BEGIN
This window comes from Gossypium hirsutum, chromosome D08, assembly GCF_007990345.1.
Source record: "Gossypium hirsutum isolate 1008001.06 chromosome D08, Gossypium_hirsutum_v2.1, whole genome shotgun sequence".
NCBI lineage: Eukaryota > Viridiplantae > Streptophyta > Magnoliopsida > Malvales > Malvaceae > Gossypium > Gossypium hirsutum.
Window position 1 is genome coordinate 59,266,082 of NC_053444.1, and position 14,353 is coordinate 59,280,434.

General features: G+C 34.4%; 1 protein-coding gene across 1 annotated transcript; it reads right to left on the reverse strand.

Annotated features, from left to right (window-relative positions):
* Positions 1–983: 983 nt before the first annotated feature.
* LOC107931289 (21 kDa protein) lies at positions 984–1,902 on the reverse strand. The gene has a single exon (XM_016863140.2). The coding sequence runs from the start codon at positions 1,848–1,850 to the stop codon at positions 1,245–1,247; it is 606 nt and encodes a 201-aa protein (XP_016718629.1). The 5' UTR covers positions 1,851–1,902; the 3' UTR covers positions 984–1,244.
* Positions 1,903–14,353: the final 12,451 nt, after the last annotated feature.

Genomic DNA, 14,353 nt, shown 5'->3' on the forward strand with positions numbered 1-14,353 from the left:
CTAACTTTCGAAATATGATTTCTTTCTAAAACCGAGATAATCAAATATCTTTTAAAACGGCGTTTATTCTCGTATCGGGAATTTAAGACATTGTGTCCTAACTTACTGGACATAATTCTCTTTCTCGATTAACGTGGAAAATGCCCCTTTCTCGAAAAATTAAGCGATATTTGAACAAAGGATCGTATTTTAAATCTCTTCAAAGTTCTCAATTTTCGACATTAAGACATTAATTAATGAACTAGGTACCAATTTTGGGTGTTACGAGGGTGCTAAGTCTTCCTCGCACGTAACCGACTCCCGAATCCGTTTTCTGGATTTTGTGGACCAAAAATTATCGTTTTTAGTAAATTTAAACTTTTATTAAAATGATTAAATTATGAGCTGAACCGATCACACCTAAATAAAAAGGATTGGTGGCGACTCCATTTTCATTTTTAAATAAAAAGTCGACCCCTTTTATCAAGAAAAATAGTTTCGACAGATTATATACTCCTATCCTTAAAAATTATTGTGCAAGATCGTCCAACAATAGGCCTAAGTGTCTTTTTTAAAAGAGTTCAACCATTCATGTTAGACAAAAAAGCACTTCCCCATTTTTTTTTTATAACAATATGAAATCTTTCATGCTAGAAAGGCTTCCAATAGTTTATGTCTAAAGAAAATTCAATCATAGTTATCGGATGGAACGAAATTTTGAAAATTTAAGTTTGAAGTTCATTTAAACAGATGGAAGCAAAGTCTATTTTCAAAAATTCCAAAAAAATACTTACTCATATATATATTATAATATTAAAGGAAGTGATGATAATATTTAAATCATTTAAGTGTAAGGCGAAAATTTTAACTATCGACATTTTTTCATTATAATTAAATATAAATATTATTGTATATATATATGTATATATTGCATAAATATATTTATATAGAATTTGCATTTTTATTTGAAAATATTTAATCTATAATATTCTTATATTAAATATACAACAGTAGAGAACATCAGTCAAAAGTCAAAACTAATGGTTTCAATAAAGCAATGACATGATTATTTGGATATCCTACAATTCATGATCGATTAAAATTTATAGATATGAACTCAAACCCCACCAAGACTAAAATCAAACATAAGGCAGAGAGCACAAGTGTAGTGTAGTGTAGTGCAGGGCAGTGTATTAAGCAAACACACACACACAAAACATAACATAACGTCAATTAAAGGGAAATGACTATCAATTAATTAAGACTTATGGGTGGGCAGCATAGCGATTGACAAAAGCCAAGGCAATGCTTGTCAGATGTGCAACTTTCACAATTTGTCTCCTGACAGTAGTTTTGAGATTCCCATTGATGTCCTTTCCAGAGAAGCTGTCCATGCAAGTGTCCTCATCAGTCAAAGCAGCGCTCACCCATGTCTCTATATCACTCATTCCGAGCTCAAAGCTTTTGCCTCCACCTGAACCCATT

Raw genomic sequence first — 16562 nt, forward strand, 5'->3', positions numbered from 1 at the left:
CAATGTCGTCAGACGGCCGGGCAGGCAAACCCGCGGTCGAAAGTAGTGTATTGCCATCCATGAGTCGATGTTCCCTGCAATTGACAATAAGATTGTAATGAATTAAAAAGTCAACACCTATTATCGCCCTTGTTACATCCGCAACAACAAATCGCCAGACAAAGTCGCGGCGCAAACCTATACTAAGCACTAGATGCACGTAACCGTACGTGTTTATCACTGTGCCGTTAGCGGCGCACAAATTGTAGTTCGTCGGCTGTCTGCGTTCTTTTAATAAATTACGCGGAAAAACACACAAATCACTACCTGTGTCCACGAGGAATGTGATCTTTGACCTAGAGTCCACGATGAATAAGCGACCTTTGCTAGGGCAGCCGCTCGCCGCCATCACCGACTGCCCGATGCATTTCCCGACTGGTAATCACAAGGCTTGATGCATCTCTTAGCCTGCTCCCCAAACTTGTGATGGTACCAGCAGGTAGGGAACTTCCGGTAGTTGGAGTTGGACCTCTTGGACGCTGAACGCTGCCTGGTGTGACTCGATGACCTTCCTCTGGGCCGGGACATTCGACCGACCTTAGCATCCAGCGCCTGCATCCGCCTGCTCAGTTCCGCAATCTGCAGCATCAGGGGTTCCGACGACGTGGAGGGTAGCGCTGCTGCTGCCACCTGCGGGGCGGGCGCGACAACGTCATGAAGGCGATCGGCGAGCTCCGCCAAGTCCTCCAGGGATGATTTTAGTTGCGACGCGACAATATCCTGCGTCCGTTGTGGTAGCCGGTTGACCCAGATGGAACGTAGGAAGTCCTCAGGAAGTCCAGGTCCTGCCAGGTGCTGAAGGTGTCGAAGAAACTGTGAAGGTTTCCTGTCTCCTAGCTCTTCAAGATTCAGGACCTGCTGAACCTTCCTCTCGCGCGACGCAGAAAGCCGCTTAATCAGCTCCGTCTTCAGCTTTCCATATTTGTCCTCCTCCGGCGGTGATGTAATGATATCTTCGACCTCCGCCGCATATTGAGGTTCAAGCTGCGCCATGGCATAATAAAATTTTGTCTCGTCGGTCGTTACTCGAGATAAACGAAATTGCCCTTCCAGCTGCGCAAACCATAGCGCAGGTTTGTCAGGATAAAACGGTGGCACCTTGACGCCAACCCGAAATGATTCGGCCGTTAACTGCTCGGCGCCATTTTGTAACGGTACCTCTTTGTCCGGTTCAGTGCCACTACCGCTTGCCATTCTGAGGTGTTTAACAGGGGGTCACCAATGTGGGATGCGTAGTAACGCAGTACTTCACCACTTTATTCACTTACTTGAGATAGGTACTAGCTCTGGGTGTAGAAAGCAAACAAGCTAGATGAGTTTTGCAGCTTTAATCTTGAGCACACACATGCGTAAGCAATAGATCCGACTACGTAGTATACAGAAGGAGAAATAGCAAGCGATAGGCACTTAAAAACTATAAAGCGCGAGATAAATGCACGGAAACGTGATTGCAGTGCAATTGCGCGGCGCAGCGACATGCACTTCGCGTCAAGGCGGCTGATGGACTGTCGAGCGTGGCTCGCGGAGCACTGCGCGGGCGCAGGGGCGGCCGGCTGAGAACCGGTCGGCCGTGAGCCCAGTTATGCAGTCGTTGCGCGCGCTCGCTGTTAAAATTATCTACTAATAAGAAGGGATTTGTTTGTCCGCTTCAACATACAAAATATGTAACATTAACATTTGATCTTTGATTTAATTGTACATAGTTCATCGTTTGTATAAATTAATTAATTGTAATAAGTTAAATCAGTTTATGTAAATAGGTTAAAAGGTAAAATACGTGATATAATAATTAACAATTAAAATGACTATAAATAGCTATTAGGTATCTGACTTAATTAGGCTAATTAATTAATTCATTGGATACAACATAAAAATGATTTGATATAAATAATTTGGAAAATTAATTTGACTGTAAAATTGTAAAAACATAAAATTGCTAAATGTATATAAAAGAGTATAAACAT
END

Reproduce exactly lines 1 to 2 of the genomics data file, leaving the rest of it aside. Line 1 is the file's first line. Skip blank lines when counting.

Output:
This window comes from Gossypium hirsutum, chromosome D08, assembly GCF_007990345.1.
Source record: "Gossypium hirsutum isolate 1008001.06 chromosome D08, Gossypium_hirsutum_v2.1, whole genome shotgun sequence".